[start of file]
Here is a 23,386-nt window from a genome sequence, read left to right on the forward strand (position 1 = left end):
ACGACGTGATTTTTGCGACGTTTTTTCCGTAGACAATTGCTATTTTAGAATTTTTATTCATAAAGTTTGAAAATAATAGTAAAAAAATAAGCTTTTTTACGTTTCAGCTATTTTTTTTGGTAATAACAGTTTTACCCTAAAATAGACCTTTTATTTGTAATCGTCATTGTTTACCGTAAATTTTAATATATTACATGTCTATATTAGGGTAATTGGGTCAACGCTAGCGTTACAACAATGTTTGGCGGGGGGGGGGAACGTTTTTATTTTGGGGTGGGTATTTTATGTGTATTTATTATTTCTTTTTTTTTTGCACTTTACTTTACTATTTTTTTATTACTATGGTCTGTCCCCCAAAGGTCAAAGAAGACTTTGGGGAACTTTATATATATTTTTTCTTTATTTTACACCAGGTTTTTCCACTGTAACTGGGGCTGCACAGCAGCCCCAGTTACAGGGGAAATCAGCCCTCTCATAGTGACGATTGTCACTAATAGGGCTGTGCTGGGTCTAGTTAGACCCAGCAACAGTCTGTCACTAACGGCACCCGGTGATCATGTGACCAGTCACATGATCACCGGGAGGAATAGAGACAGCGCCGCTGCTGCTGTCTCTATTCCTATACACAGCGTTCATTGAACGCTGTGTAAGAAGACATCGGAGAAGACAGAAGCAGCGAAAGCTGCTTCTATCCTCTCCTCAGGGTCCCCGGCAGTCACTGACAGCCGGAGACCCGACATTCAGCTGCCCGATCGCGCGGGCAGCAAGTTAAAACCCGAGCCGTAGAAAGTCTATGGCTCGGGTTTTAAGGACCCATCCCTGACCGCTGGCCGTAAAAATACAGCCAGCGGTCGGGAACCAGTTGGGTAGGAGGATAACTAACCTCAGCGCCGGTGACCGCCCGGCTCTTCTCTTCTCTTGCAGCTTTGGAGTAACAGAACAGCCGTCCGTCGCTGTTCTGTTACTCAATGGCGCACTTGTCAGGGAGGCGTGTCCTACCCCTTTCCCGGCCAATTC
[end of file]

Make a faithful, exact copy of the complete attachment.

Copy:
Here is a 23,386-nt window from a genome sequence, read left to right on the forward strand (position 1 = left end):
ACGACGTGATTTTTGCGACGTTTTTTCCGTAGACAATTGCTATTTTAGAATTTTTATTCATAAAGTTTGAAAATAATAGTAAAAAAATAAGCTTTTTTACGTTTCAGCTATTTTTTTTGGTAATAACAGTTTTACCCTAAAATAGACCTTTTATTTGTAATCGTCATTGTTTACCGTAAATTTTAATATATTACATGTCTATATTAGGGTAATTGGGTCAACGCTAGCGTTACAACAATGTTTGGCGGGGGGGGGGAACGTTTTTATTTTGGGGTGGGTATTTTATGTGTATTTATTATTTCTTTTTTTTTTGCACTTTACTTTACTATTTTTTTATTACTATGGTCTGTCCCCCAAAGGTCAAAGAAGACTTTGGGGAACTTTATATATATTTTTTCTTTATTTTACACCAGGTTTTTCCACTGTAACTGGGGCTGCACAGCAGCCCCAGTTACAGGGGAAATCAGCCCTCTCATAGTGACGATTGTCACTAATAGGGCTGTGCTGGGTCTAGTTAGACCCAGCAACAGTCTGTCACTAACGGCACCCGGTGATCATGTGACCAGTCACATGATCACCGGGAGGAATAGAGACAGCGCCGCTGCTGCTGTCTCTATTCCTATACACAGCGTTCATTGAACGCTGTGTAAGAAGACATCGGAGAAGACAGAAGCAGCGAAAGCTGCTTCTATCCTCTCCTCAGGGTCCCCGGCAGTCACTGACAGCCGGAGACCCGACATTCAGCTGCCCGATCGCGCGGGCAGCAAGTTAAAACCCGAGCCGTAGAAAGTCTATGGCTCGGGTTTTAAGGACCCATCCCTGACCGCTGGCCGTAAAAATACAGCCAGCGGTCGGGAACCAGTTGGGTAGGAGGATAACTAACCTCAGCGCCGGTGACCGCCCGGCTCTTCTCTTCTCTTGCAGCTTTGGAGTAACAGAACAGCCGTCCGTCGCTGTTCTGTTACTCAATGGCGCACTTGTCAGGGAGGCGTGTCCTACCCCTTTCCCGGCCAATTC